JACKSON -- It used to be that when a goat was chased into the auction ring at a local sale barn, the farmers would snicker and wait for the real livestock -- sheep, cattle and pigs, to be brought into the ring. After all, who would want to take a...
JACKSON -- It used to be that when a goat was chased into the auction ring at a local sale barn, the farmers would snicker and wait for the real livestock -- sheep, cattle and pigs, to be brought into the ring. After all, who would want to take a goat home only to see it jump over the fence, ruin the wife's garden and pull the clothes off the line?
But, oh, how times have changed.
While goats still jump over fences, continue to enjoy garden vegetables and always try to nibble on clothes, they are growing in popularity -- not for the reasons just mentioned, but because the animals are proving profitable in the market.
At the Jackson Livestock Exchange Friday night, goat owners and buyers from the four-state area -- and Pennsylvania --converged for a 6 p.m. sale featuring more than 1,000 head of goats of all kinds, from Spanish Boer goats known for their meat production to an assortment of dairy breeds including French Alpine, Oberhasli and various crossbreeds.
A monthly goat and sheep sale was introduced in April at the Jackson Sale Barn as a way to give all producers a market for their goats, according to Trent Kolander, sale barn owner and auctioneer. In the past, goat owners had to take their stock to specialty sales in Sioux Falls, S.D., or Sioux Center, Iowa, for the best prices.
"There's a lot of goats in the country and now we don't have to run all over," said Mary Ann Hasara, a rural Lakefield goat farmer.
For the second month in a row, the auction has garnered more than 1,000 goats -- making it the largest goat sale in the state, she said.
So why is there a market for goats?
"It's the No. 1 red meat of the world," said Dave DeGroot, a Larchwood, Iowa, goat buyer who gets his stock primarily from eastern South Dakota. The goats DeGroot buys are shipped to Ohio, where they are sorted and sent to small-scale processors on the East Coast, mainly in New York, Pennsylvania and New Jersey.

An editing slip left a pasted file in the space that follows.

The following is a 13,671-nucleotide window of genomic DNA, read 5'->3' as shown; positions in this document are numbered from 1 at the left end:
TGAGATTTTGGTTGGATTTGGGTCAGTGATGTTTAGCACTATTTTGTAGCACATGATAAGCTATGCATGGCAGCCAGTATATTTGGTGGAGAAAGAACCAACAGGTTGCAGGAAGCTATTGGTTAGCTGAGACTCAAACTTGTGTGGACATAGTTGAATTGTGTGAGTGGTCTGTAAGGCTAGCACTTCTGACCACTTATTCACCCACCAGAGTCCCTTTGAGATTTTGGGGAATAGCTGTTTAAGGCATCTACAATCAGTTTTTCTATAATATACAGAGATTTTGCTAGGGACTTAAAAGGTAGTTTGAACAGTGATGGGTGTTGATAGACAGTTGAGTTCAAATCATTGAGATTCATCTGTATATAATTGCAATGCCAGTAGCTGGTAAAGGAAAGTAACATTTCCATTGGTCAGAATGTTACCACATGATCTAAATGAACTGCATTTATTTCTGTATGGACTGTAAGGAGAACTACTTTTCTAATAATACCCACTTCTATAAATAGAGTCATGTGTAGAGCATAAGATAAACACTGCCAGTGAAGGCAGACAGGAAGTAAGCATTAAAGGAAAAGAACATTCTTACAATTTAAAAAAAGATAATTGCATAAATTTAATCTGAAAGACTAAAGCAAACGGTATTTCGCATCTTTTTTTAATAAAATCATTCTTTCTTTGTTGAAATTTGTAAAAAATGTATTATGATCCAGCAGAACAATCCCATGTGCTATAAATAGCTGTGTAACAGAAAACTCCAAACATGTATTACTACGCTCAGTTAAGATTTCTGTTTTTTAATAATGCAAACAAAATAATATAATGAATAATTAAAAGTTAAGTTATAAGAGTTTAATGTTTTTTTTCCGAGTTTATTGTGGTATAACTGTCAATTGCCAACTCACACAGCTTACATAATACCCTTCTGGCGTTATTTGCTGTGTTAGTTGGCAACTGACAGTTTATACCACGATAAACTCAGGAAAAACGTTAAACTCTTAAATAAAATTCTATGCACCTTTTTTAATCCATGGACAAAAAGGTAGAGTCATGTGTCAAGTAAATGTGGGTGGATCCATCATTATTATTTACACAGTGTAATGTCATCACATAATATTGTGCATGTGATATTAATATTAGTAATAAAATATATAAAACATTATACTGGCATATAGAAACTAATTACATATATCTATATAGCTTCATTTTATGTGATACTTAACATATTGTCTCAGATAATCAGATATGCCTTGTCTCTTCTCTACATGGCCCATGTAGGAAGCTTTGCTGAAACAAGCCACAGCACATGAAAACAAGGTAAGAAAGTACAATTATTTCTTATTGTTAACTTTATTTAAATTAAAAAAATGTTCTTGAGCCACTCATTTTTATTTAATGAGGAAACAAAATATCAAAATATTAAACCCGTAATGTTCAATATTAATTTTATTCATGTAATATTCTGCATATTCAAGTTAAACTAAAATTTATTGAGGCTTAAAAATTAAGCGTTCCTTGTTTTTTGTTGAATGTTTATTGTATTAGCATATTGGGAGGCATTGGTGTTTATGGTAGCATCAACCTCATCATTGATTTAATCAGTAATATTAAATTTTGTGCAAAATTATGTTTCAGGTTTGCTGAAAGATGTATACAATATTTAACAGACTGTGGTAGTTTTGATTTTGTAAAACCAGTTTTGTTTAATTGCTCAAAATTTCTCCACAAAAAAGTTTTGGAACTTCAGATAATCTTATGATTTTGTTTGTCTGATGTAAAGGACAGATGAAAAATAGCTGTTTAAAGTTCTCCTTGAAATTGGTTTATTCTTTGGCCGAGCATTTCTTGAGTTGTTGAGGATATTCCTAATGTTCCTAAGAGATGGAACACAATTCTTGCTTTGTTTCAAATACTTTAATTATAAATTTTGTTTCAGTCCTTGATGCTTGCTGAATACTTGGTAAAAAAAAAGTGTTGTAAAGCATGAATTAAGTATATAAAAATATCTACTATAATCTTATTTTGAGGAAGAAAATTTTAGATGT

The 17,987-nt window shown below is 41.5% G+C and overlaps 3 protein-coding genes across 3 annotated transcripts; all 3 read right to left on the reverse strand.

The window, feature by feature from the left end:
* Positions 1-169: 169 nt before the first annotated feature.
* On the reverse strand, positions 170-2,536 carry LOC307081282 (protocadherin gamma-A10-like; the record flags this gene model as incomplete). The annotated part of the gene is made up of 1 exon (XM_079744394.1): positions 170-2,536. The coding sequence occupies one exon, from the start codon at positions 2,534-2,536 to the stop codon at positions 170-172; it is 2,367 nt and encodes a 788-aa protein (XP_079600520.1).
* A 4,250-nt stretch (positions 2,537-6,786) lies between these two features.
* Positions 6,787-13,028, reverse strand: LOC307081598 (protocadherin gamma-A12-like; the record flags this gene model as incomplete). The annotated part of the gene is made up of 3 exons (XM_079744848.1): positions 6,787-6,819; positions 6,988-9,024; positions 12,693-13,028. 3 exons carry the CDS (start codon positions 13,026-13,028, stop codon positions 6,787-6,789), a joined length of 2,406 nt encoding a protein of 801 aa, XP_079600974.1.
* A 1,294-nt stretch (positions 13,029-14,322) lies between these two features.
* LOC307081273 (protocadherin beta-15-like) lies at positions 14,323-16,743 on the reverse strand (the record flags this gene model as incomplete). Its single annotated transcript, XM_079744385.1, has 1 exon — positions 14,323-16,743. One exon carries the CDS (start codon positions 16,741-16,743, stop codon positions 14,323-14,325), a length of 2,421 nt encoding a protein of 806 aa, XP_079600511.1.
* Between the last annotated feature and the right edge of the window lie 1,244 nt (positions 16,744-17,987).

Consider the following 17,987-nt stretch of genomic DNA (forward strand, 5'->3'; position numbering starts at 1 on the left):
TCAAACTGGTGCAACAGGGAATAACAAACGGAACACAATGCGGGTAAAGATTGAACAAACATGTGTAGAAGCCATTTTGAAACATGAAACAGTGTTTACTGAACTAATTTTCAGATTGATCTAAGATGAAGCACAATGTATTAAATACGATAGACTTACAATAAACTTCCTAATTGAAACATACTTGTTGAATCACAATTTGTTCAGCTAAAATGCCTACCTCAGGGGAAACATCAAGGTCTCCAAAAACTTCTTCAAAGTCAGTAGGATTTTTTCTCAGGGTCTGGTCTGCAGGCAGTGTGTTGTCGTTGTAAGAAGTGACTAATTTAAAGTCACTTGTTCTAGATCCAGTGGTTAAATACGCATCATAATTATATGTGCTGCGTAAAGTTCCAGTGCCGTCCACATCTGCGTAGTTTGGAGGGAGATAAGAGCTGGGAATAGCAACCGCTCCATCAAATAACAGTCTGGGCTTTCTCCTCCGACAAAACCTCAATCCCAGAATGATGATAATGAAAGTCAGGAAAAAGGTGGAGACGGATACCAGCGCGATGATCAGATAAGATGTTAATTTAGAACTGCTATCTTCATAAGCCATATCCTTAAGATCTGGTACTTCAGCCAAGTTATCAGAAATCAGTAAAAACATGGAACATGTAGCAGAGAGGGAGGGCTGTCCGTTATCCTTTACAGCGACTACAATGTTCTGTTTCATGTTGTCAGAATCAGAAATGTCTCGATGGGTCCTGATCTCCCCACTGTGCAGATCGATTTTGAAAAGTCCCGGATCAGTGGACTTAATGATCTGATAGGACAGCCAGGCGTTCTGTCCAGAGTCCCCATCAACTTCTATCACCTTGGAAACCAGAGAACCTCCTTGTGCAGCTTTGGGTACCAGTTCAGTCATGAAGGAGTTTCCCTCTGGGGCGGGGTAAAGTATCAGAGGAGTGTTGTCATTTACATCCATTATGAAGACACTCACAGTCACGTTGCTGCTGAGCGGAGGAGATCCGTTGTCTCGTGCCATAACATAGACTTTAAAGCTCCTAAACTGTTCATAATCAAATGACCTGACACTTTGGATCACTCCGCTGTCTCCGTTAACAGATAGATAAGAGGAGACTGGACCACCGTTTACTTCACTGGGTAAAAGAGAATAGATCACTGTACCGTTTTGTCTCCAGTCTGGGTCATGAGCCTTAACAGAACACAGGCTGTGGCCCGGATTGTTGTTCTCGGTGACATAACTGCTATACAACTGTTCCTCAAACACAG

As the United States becomes home to more and more Hispanics, Asians and natives of Third World countries, Kolander said demand for goat meat has steadily risen. However, people accustomed to eating goat meat in their home country can't find it at the meat counter of their local grocery store.
"When they have celebrations, they want goat meat," said DeGroot, adding that people like to choose from a selection of live goats at the locker plant, and many prefer to do their own processing of the animal. The optimal weight for processing, he said, depends on the ethnic group. Some like the 40-pound goat, while others prefer goats weighing about 120 pounds.
U.S. consumption of goat meat increased 14 percent in 2005, said DeGroot. If the same growth had occurred in the beef or pork industries during the same one-year period, it would have been phenomenal, he noted.
In addition to the demand for goat meat by certain ethnic groups, DeGroot said it is becoming increasingly popular among American consumers. Goat meat now appears on menus at fine restaurants all along the East Coast.
DeGroot said the market price for goats traditionally slumps in July and August, but picks up again by September as the holiday season approaches. The price for a 60-pound goat, he added, averages about 80 cents per pound.
Dennis Johnson of Blue Earth was hoping Friday's auction would provide a good price for the 300 Boer goats he brought. The breeding-age Boers accounted for most of his herd -- he kept five back at home. The sale was the third Johnson has attended in Jackson, and he said he was impressed at the prices paid for goats during previous sales.
Before Jackson began offering its goat sale, Johnson said he primarily sold his animals privately off the farm. Now, he likes having a goat auction within an hour's drive of home.
"It's closer -- that's the biggest reason," he said of hauling goats to the Jackson sale. "Gas is too high to drive (elsewhere)."
Johnson began raising Boer goats three years ago, and he said he enjoys having them around. He buys goats from Texas at about 30 pounds and feeds them out on his rural Blue Earth farm, selling them as 80- to 90-pound yearlings.